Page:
Apart from Gopnik and Quinn, Gottlieb's legacy pretty much only survives on the ledgers, as he is, according to former staffers, still collecting his $400,000 a year. (Should he ever die, they say, his widow will receive half of that each year.) Bill McKibben left. Renata Adler—who joined the staff in 1963, the same year as Calvin Trillin and Tony Hiss, and a year before Jane Kramer did, and two years before John McPhee did—published one piece shortly after his arrival, felt it mishandled, and decamped, even if Shawn was editing stories in secret across the street at the Algonquin. Jim Lardner left after a dozen years. And Hilton Als had his first freelance piece published in 1989.

Then in the summer of 1992, Gottleib was set free while in Japan and Tina Brown came in to destroy the "50,000 word piece on zinc," as she put it. By the time she left, all the Times could bring itself to say, in 1999, was that she had "for better or worse pulled The New Yorker into the late 20th century." Bitter!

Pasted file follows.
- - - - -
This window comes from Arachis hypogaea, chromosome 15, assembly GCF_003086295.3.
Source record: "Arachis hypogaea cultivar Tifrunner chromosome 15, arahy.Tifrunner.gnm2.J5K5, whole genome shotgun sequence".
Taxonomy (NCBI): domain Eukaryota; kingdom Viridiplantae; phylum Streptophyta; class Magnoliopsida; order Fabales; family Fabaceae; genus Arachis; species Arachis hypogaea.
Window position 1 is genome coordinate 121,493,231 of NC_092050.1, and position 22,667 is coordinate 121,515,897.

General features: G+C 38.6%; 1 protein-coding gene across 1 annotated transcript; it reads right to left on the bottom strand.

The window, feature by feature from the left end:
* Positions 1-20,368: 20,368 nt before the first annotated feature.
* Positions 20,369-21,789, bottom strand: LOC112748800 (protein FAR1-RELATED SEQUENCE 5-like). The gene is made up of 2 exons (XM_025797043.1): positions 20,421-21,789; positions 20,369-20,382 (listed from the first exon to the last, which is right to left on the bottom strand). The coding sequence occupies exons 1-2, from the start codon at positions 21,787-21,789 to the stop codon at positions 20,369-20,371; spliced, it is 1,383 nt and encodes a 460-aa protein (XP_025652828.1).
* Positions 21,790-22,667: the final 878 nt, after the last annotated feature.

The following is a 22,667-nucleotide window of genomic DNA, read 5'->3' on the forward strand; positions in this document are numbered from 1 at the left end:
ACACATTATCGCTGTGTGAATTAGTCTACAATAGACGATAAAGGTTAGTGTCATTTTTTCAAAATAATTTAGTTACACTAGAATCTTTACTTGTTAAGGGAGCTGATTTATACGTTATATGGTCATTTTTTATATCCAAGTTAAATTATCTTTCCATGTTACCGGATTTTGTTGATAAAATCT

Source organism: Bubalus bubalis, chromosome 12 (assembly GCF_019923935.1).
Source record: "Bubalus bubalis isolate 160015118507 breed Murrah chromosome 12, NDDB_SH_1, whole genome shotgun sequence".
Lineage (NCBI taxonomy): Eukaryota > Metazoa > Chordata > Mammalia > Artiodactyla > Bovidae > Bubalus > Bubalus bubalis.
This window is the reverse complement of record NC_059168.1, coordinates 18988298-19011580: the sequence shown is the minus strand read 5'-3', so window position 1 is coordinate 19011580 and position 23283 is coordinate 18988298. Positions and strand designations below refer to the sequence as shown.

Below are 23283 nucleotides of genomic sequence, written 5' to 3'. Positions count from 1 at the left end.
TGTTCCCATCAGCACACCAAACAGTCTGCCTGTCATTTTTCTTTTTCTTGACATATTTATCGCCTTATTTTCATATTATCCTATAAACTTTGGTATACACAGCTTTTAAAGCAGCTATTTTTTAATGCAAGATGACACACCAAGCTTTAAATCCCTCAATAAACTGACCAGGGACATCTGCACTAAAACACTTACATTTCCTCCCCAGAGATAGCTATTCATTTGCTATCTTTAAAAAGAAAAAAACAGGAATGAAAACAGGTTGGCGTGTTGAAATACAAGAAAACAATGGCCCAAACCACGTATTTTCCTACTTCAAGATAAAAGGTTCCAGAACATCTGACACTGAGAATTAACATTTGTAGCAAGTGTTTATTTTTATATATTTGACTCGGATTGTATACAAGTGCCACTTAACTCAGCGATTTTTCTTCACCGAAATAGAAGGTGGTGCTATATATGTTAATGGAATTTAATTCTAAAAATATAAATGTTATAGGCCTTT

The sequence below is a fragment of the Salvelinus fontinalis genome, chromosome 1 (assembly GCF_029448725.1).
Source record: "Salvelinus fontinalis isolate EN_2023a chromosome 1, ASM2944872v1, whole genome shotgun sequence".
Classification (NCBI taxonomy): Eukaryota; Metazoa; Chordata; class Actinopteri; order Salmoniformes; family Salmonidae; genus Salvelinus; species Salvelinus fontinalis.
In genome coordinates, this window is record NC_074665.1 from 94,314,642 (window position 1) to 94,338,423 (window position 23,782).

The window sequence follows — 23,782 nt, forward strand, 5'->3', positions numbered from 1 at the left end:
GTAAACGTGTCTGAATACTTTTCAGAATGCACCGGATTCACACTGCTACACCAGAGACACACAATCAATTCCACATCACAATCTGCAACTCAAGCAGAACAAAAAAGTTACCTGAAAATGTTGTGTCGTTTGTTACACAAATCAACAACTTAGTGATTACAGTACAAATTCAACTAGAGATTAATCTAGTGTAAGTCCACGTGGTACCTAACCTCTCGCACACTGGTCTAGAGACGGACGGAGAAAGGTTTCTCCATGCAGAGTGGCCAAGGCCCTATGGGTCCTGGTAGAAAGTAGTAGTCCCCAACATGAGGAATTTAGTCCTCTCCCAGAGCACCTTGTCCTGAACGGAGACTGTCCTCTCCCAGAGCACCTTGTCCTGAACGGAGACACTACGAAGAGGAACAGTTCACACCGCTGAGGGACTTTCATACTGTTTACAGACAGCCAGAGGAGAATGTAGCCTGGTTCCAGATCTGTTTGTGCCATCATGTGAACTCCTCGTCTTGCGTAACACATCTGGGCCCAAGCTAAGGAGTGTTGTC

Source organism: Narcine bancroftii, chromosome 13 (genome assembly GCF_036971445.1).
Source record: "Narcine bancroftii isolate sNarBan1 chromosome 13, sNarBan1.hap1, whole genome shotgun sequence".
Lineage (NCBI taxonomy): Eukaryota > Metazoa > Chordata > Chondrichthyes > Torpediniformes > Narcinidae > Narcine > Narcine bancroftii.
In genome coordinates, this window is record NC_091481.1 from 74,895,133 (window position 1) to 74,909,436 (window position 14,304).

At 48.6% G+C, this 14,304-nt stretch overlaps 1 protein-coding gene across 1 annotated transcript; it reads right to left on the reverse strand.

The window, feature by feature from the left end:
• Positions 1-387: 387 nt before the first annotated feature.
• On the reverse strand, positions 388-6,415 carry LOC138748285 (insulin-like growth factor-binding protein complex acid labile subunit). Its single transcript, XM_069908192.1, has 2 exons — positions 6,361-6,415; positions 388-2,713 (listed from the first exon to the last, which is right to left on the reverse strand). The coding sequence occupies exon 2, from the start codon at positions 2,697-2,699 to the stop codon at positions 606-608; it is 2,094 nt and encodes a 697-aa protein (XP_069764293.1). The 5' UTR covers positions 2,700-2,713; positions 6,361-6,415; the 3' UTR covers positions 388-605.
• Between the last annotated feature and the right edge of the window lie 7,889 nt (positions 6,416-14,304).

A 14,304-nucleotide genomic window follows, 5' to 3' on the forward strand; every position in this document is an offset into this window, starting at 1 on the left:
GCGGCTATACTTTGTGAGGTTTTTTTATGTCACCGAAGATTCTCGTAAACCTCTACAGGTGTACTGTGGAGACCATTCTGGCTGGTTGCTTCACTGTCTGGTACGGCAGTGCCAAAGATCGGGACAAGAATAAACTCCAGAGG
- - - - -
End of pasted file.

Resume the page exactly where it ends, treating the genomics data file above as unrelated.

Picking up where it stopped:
Tina inherited Pat Crow, an editor who'd signed on in 1967, and John Bennet and Chip McGrath, who'd also been around a while—they'd worked as co-deputy editors since 1984. She nearly immediately gave all three $30K-a-year raises. Smart! Still, McGrath only lasted until November 1994; off to the Times and other disappointments. Crow faded quickly into a lucrative but unsatisfying "consultancy" to the magazine around the same time, then got divorced and went upstate. John Bennet, however, remains as a senior editor.

Tina Brown then did something else new. She cleaned house. (Some of this was the house cleaning itself in shock at her arrival—Veronica Geng, for one, George W. S. Trow for another.) According to the American Journalism Review, 24 writers resigned or retired. Ian Frazier faded for a time, Ved Mehta left, as did, a bit later, Daniel Menaker, a senior editor handling fiction; eventually Tony Hiss left. Henry S.F. Cooper, Jane and Michael Stern (thank God!), Naomi Bliven, Jane Boutwell, William Wertenbaker, Wallace White, Cynthia Zarin, more, all left. Worst of all, the great Andy Logan, hired in 1942, left in 1992. (One person notes that "Andy Logan didn't really leave, she just seemed to stop writing, or was no longer wanted," and that she continued to come to the office most every day through 1998.)